KeepItSimpleStupid Well-Known Member Most Helpful Member

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    7.3 * 1.414 0-peak for the regulator makes it about 12 V, sort of, if it were filtered and rectified.

    In any event, what I am advocating is to:
    1) Change the resistor(s) is a stock LED lamp to lower the voltage.
    2) Add a current regulator if necessary
    3) still carry a spare
    4) You might have to change the socket
    5) The bike, I think, would have to run if the bulb is removed.

    Caveots: Accessibility of the resistors. I have in my possession a #194 replacement lamp that works on 12V when installed din the proper direction. I KNOW I could change that voltage to anything by changing those resistors. To make it operate on an AC voltage would take a bit more work.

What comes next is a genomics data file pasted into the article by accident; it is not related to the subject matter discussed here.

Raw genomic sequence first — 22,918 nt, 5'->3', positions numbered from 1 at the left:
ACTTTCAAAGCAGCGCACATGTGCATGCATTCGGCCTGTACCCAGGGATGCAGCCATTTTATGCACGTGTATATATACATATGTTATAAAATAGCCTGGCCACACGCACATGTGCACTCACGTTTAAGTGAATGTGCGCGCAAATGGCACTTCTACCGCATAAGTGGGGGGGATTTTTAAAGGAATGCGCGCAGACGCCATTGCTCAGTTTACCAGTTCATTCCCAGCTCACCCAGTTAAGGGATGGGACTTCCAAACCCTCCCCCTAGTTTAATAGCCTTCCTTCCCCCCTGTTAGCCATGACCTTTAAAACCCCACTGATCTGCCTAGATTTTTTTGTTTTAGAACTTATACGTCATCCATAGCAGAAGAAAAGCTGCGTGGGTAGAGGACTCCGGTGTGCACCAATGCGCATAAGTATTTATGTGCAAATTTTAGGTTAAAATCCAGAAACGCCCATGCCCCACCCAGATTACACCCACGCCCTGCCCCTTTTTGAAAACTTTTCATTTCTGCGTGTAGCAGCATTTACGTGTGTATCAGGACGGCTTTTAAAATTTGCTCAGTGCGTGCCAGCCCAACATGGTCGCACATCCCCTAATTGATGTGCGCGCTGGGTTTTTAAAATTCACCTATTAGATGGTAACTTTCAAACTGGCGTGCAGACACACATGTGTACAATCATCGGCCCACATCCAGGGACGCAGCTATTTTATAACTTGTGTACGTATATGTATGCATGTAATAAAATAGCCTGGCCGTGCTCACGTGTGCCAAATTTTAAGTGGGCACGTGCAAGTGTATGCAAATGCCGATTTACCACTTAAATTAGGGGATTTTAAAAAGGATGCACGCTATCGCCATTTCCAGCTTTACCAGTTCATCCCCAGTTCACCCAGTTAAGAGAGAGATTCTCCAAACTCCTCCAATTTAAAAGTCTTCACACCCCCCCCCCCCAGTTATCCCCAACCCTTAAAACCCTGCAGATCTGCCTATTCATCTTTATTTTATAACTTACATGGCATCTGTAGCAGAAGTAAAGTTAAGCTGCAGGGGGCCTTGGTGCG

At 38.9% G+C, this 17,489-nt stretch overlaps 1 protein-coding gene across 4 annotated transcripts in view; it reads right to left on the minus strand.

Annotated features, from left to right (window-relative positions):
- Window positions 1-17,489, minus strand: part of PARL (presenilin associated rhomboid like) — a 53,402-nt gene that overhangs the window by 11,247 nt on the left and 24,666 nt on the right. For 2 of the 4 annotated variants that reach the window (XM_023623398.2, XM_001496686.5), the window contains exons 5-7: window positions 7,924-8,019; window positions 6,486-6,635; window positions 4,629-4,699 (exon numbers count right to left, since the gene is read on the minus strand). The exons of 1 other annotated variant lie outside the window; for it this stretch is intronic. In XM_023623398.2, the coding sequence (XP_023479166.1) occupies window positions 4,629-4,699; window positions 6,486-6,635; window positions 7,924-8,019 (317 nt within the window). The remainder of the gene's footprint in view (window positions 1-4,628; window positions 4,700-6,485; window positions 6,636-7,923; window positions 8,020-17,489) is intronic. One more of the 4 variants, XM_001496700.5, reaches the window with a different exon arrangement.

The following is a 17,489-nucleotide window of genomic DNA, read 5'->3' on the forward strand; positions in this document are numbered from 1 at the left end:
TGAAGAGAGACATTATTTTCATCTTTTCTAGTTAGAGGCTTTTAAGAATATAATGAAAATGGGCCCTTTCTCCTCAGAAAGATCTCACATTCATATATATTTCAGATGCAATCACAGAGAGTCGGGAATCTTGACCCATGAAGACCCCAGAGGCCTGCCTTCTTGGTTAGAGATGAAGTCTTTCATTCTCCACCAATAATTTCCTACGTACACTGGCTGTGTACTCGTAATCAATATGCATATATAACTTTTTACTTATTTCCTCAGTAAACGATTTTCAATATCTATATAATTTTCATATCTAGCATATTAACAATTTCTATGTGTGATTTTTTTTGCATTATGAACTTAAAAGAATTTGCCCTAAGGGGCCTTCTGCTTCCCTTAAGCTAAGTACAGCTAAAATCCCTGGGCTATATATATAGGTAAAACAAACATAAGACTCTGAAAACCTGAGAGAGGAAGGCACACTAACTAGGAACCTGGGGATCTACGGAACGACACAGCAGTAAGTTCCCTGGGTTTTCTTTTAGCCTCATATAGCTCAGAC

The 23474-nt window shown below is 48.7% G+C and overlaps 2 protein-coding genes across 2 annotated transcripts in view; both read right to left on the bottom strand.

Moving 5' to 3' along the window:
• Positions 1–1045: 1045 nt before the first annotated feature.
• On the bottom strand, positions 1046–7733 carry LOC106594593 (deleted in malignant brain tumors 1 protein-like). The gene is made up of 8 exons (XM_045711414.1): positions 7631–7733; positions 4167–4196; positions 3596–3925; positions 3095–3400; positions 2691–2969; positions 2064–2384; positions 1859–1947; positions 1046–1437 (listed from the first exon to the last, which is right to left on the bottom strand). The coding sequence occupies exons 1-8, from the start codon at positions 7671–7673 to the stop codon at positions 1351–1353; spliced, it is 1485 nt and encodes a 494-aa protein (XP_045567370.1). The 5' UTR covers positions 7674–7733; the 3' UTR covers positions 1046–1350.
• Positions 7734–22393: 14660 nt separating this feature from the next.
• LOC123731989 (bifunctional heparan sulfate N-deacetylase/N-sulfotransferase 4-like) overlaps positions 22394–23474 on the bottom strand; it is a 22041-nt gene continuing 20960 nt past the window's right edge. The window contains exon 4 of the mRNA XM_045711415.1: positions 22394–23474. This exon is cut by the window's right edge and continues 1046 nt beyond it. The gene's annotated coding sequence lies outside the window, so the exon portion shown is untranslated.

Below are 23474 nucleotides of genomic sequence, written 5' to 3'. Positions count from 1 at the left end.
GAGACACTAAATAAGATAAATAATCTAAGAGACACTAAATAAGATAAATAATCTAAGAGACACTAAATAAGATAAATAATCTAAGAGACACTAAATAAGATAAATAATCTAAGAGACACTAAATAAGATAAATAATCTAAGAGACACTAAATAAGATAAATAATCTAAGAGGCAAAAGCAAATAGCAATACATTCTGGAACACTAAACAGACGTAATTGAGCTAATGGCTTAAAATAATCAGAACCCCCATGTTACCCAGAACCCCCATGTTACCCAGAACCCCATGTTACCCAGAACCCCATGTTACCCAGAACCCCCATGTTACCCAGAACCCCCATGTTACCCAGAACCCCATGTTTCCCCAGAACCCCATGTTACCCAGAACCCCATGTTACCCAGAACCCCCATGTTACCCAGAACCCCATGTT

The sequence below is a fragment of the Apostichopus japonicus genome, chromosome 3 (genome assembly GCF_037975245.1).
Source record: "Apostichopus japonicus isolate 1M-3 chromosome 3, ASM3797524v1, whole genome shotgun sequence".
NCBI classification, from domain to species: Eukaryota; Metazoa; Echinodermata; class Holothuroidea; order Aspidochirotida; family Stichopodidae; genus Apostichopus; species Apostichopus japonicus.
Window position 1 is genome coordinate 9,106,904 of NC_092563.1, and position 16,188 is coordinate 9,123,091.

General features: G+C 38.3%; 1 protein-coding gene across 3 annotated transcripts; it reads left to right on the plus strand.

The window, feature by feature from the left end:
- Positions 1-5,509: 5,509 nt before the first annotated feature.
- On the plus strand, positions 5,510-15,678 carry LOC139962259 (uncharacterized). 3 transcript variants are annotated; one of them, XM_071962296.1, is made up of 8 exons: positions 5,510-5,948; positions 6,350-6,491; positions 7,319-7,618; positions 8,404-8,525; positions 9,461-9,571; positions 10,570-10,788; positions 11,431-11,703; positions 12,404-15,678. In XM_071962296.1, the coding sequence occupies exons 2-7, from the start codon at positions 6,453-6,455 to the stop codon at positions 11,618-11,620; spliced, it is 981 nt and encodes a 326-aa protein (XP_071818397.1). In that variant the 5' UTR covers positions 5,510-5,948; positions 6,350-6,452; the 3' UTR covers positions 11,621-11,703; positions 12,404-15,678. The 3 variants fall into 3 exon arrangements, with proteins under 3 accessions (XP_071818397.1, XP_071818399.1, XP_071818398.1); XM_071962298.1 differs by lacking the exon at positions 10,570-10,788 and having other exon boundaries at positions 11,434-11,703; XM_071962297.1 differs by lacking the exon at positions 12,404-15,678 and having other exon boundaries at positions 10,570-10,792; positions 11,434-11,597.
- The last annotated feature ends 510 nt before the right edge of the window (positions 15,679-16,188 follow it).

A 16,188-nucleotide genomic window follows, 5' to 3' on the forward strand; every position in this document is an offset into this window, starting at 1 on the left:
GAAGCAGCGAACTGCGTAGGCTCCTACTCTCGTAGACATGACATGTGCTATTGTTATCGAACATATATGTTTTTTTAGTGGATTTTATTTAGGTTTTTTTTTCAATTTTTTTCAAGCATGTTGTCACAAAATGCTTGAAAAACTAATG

What they actually could have done is to use a lamp as a current dependent resistor in the ignition coil circuit. In that case, it is a real active device and a regulator would be the best choice, but I still doubt it. Getting it small would take some effort.

    Just being suggestive, a box such as http://www.polycase.com/wa-series might be able to be used. I had an electronic ignition which did have a heatsink and a single TO-3 transistor exposed, so I doubt that is much of an issue to have it exposed. There were plastic covers available for the transistors. So, it would take some effort. Making a PCB would make it more reliable as well.